Submitted to: American Association of Textile Chemists and Colorists Review
Publication Type: Peer Reviewed Journal
Publication Acceptance Date: 12/10/2010
Publication Date: 5/15/2011
Publication URL: http://handle.nal.usda.gov/10113/57970
Citation: Edwards, J.V., Prevost, N.T., Condon, B.D., Sethumadhavan, K., Ullah, A.H. 2011. Immobilization of lysozyme on cotton fabrics; synthesis, characterication, and activity. American Association of Textile Chemists and Colorists Review. 11(3):73-79. Interpretive Summary: The creation of new markets for value-added, protective cotton textiles is currently an agriculture issue. Work in Southern Regional Research Center’s Cotton Textile Chemistry Unit is addressing the application of bio-active molecules to cotton textiles as a model to explore the creation of new value-added cotton products with highly selective properties and environmentally acceptable finishes. The highly absorbent, non-toxic, and soft-hand properties of cotton make it an attractive option as a biocompatible textile surface for clothes and biomedical materials. Recent interest in the development of antimicrobials attached to cotton materials include modifications that function through fiber entrapment with slow release activity, and covalent modifications designed to inhibit bacterial growth directly on the fiber. In this paper we show how the antimicrobial enzyme lysozyme can be attached to three types of cotton fabrics and still retain its activity. The potential application of lysozyme attached to cotton could be realized in the form of hygienic wipes, and protective apparel and hospital curtains. This paper lays the ground work for further exploration of the broad spectrum antimicrobial activity of lysozyme attached to cotton.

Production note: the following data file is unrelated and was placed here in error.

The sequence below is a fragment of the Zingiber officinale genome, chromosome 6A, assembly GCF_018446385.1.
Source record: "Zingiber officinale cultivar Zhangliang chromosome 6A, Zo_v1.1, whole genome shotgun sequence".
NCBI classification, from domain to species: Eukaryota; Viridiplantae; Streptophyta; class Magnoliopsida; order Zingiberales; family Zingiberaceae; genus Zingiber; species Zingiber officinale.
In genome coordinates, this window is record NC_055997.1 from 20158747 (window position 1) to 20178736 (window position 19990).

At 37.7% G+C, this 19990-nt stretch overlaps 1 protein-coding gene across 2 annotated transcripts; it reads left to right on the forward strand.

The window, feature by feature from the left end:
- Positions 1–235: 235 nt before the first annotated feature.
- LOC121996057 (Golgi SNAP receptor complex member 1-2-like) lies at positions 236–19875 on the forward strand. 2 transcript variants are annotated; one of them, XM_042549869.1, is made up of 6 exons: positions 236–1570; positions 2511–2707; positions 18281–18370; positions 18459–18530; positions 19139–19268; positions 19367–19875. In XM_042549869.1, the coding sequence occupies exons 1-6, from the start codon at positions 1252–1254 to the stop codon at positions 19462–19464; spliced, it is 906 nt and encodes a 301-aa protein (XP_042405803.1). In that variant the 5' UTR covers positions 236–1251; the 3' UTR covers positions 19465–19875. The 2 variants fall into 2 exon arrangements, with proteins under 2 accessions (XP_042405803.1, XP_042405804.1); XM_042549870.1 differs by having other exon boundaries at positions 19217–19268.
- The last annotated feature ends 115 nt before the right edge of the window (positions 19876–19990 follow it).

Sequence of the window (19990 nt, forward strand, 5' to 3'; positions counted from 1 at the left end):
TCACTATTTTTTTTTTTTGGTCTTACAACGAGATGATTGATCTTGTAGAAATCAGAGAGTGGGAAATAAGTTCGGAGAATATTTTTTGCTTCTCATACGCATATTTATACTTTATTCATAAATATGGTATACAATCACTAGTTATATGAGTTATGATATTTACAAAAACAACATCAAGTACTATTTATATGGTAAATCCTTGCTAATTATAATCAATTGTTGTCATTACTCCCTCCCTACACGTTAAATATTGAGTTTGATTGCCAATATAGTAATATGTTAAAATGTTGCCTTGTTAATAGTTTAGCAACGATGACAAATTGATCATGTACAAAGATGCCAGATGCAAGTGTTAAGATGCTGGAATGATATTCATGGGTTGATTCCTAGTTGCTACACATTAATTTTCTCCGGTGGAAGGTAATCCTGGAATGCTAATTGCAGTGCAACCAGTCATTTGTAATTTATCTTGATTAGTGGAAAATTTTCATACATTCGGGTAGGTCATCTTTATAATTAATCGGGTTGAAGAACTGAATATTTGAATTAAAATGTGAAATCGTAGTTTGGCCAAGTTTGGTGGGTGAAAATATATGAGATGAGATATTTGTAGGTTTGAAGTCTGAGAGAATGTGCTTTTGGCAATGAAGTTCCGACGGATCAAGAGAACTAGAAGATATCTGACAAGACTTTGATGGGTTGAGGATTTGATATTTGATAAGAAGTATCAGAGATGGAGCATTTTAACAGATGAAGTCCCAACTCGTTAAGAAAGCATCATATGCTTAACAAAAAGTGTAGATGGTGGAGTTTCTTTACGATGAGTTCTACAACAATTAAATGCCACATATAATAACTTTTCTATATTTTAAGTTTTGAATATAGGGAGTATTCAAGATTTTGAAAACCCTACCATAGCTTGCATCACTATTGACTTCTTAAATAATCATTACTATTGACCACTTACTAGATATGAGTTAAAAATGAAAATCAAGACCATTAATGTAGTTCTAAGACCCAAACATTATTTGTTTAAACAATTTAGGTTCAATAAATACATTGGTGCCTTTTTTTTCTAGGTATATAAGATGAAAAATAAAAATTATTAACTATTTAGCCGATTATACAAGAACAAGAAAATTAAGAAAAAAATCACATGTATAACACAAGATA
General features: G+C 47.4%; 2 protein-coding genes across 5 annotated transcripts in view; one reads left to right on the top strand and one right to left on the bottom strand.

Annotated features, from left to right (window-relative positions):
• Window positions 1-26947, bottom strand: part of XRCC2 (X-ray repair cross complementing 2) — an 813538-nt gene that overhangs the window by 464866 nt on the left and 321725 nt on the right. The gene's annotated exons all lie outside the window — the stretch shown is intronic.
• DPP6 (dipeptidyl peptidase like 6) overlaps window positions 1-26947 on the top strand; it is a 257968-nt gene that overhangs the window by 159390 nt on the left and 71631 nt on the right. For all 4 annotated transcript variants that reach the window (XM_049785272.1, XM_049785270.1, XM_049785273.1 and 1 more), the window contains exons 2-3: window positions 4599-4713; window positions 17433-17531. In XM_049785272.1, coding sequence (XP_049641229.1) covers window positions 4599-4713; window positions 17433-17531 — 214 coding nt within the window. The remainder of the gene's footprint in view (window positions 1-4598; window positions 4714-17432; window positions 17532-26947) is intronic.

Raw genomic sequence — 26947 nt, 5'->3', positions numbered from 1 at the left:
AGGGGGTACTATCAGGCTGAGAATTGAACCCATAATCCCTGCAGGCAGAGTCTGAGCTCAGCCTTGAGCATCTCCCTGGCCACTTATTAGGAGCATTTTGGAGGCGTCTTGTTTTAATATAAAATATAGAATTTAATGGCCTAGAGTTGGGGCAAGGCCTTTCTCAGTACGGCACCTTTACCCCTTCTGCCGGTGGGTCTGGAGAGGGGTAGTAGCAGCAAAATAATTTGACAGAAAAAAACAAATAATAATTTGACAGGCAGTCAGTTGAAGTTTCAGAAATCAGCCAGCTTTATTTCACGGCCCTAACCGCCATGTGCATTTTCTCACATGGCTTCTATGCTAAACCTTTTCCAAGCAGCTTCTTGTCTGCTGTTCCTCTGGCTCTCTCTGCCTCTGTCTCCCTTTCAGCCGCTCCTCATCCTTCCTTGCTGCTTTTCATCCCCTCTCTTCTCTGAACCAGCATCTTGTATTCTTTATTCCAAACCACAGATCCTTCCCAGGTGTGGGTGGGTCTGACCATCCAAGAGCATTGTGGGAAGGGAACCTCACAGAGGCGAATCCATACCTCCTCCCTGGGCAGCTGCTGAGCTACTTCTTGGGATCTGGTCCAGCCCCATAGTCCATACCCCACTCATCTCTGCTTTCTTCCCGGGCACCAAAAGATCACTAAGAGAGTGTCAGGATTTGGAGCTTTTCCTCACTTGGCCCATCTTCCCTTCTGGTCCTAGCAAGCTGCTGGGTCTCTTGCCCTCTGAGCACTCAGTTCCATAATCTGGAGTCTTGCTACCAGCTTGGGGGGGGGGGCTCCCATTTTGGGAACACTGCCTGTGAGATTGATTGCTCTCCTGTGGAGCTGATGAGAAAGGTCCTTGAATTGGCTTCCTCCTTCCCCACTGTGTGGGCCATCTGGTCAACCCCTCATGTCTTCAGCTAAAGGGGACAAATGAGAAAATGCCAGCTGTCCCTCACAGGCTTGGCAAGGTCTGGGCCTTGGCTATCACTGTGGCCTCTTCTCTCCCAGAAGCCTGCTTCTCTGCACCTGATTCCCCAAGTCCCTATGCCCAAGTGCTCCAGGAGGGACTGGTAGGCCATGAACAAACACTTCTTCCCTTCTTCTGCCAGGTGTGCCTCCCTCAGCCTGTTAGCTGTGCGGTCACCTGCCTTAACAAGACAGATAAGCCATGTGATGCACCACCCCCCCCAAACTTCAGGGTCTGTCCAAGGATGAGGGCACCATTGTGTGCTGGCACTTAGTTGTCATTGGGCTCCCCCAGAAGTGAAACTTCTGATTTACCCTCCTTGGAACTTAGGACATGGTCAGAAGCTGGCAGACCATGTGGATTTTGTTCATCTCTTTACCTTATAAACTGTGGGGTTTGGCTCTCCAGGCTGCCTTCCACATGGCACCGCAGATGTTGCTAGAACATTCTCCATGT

Technical Abstract: The antimicrobial activity of lysozyme derives from the hydrolysis of the bacterial cell wall polysaccharide at the glycosidic bond that links N-acetyl-glucosamine and N-acetyl-muramic acid. Maintaining the activity of lysozyme while bound to a cellulose substrate is a goal toward developing enzyme-based antimicrobial materials. Here we outline the covalent attachment of lysozyme to three different types of glycine derivatized cotton materials as a model for its potential antimicrobial products. Lysozyme was immobilized on cotton printcloth, twill, and spunlaced nonwoven using three separate synthetic routes to enzyme immobilization. The attachment of lysozyme to cotton fibers was made through a glycine amino acid linker esterified to the cotton cellulose. The conjugation of lysozyme to cotton twill using a carbodiimide-mediated coupling reaction gave the highest incorporation of lysozyme and highest activity (8.9 micromoles/milligram cotton). A cotton spunlaced nonwoven gave slightly lower incorporation of lysozyme activity (7 micromoles/milligram cotton), and woven printcloth yielded less activity (2.2 micromoles/milligram cotton) utilizing the carobdiimide-mediated coupling approach. A carbonyldiimidazole-mediated coupling approach of lysozyme demonstrated significantly less incorporation compared with the carbodiimide-coupling, and comparable levels of lysozyme incorporation were found among the three fabrics with carbonydiimidazole coupling. The paper will discuss the resulting activities of the cotton fabrics and the relative advantages of the two immobilization chemistries used to link the lysozyme.